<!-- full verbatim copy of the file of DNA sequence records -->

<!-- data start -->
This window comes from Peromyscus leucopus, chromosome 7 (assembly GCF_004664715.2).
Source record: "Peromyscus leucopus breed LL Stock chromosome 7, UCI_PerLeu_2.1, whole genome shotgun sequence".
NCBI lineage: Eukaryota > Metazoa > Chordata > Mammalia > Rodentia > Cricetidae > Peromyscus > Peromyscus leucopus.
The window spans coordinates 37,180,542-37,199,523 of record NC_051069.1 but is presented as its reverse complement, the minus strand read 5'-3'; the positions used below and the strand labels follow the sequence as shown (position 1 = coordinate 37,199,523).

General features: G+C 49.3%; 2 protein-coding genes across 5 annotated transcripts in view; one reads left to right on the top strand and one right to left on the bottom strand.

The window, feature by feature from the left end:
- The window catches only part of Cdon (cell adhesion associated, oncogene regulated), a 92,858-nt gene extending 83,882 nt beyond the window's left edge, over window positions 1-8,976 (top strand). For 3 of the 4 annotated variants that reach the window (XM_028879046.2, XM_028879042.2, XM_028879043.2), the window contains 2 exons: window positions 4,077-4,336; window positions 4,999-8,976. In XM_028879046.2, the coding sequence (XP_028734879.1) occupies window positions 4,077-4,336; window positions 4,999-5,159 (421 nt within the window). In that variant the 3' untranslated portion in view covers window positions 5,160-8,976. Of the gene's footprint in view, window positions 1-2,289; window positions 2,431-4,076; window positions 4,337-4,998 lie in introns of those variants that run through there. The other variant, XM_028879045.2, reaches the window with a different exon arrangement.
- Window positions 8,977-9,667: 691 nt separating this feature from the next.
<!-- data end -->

This window comes from Peromyscus leucopus, chromosome 7 (assembly GCF_004664715.2).
Source record: "Peromyscus leucopus breed LL Stock chromosome 7, UCI_PerLeu_2.1, whole genome shotgun sequence".
NCBI lineage: Eukaryota > Metazoa > Chordata > Mammalia > Rodentia > Cricetidae > Peromyscus > Peromyscus leucopus.
The window spans coordinates 37,180,542-37,199,523 of record NC_051069.1 but is presented as its reverse complement, the minus strand read 5'-3'; the positions used below and the strand labels follow the sequence as shown (position 1 = coordinate 37,199,523).

General features: G+C 49.3%; 2 protein-coding genes across 5 annotated transcripts in view; one reads left to right on the top strand and one right to left on the bottom strand.

The window, feature by feature from the left end:
- The window catches only part of Cdon (cell adhesion associated, oncogene regulated), a 92,858-nt gene extending 83,882 nt beyond the window's left edge, over window positions 1-8,976 (top strand). For 3 of the 4 annotated variants that reach the window (XM_028879046.2, XM_028879042.2, XM_028879043.2), the window contains 2 exons: window positions 4,077-4,336; window positions 4,999-8,976. In XM_028879046.2, the coding sequence (XP_028734879.1) occupies window positions 4,077-4,336; window positions 4,999-5,159 (421 nt within the window). In that variant the 3' untranslated portion in view covers window positions 5,160-8,976. Of the gene's footprint in view, window positions 1-2,289; window positions 2,431-4,076; window positions 4,337-4,998 lie in introns of those variants that run through there. The other variant, XM_028879045.2, reaches the window with a different exon arrangement.
- Window positions 8,977-9,667: 691 nt separating this feature from the next.